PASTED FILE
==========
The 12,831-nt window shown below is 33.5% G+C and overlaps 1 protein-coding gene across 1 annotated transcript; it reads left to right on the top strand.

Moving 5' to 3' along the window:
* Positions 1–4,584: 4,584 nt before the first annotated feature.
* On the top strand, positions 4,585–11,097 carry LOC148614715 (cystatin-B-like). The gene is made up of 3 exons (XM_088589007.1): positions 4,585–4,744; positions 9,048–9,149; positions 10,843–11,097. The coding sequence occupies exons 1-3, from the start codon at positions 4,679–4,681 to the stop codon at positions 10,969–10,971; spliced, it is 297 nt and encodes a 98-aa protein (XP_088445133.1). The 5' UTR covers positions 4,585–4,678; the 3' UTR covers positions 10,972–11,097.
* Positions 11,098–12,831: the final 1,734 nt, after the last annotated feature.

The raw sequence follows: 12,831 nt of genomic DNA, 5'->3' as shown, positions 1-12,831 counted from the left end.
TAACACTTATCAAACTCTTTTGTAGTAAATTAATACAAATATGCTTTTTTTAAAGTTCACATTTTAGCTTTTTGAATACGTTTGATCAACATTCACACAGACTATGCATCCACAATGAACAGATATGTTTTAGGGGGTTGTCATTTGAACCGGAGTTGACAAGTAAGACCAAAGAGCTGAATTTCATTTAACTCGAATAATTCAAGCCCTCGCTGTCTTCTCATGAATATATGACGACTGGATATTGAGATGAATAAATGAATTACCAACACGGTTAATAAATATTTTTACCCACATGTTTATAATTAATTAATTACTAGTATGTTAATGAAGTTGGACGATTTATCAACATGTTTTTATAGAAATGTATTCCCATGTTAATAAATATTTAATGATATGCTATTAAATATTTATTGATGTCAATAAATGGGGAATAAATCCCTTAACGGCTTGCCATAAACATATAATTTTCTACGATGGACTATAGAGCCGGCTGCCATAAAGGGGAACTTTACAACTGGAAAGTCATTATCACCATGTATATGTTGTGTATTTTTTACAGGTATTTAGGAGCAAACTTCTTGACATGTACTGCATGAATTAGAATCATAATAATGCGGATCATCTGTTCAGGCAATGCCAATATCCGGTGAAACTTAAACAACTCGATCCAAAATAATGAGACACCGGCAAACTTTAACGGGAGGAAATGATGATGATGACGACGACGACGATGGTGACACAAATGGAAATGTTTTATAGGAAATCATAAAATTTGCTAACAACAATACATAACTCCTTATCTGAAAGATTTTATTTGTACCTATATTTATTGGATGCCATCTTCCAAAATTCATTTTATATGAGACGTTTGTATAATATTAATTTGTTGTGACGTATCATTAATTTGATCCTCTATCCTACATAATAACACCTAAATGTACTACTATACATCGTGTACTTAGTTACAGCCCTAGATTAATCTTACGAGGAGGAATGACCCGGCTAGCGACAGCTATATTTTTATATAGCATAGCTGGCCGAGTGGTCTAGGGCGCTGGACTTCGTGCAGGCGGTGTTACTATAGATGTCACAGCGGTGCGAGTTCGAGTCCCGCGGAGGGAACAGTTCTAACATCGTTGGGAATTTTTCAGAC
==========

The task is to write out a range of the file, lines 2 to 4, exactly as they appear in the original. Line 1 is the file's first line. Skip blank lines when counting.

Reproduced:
Moving 5' to 3' along the window:
* Positions 1–4,584: 4,584 nt before the first annotated feature.
* On the top strand, positions 4,585–11,097 carry LOC148614715 (cystatin-B-like). The gene is made up of 3 exons (XM_088589007.1): positions 4,585–4,744; positions 9,048–9,149; positions 10,843–11,097. The coding sequence occupies exons 1-3, from the start codon at positions 4,679–4,681 to the stop codon at positions 10,969–10,971; spliced, it is 297 nt and encodes a 98-aa protein (XP_088445133.1). The 5' UTR covers positions 4,585–4,678; the 3' UTR covers positions 10,972–11,097.